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Can Experiential Games and Improved Risk Coverage Raise Demand for Index Insurance? Evidence from Kenya

Sarah Janzen, Nicholas Magnan (), Conner Mullally (), Soye Shin, I. Bailey Palmer, Judith Oduol and Karl Hughes

American Journal of Agricultural Economics, 2021, vol. 103, issue 1, 338-361

Abstract: Uninsured risk impedes agricultural production, but traditional indemnity insurance is not a viable option for smallholder farmers due to market failures. Weather index insurance is often touted as an alternative risk management tool. Demand for weather index insurance, however, has been weak. One possible reason is basis risk, the mismatch between index insurance payouts and individual outcomes. We estimate the impact of two interventions on preferred coverage under a real index insurance product, as revealed through an auction: (a) a reduction in basis risk, and (b) an experiential game that teaches farmers how index insurance works, with an emphasis on basis risk. We show all farmers demonstrate strong sensitivity to basis risk. The experiential game modestly increased knowledge, and experiential game participants indicate higher levels of preferred insurance coverage. Although offering a lower basis risk insurance product and playing an experiential game both increase preferred coverage in isolation, there is no additional impact of doing both. We adapt a theoretical model of misattribution bias to demonstrate how reference‐dependent learning with loss aversion could lead to this unexpected result.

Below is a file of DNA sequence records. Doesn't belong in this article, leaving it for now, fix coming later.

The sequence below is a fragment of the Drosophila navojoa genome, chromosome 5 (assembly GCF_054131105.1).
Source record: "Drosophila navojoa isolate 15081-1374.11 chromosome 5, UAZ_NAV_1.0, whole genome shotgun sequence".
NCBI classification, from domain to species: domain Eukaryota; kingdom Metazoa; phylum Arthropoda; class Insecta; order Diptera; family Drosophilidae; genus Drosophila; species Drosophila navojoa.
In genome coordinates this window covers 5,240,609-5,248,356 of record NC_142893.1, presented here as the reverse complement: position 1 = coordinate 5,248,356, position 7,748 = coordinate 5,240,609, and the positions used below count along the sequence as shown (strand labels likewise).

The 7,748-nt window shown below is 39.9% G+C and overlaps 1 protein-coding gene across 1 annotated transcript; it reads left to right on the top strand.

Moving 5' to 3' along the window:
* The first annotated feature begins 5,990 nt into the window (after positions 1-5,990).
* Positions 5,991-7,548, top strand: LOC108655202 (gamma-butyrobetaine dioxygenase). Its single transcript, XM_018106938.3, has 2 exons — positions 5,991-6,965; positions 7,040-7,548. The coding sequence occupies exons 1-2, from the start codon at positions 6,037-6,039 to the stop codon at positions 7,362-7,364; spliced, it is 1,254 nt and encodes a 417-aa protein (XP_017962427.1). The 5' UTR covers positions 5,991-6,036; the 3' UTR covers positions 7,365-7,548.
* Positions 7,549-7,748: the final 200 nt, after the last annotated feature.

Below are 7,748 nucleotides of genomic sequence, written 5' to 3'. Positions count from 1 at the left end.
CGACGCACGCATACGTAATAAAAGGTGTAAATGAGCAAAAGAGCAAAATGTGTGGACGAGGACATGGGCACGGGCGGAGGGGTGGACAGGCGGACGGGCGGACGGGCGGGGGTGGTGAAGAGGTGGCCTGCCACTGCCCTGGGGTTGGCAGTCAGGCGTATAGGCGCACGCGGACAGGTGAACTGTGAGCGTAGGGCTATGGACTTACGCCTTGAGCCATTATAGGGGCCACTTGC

Date: 2021
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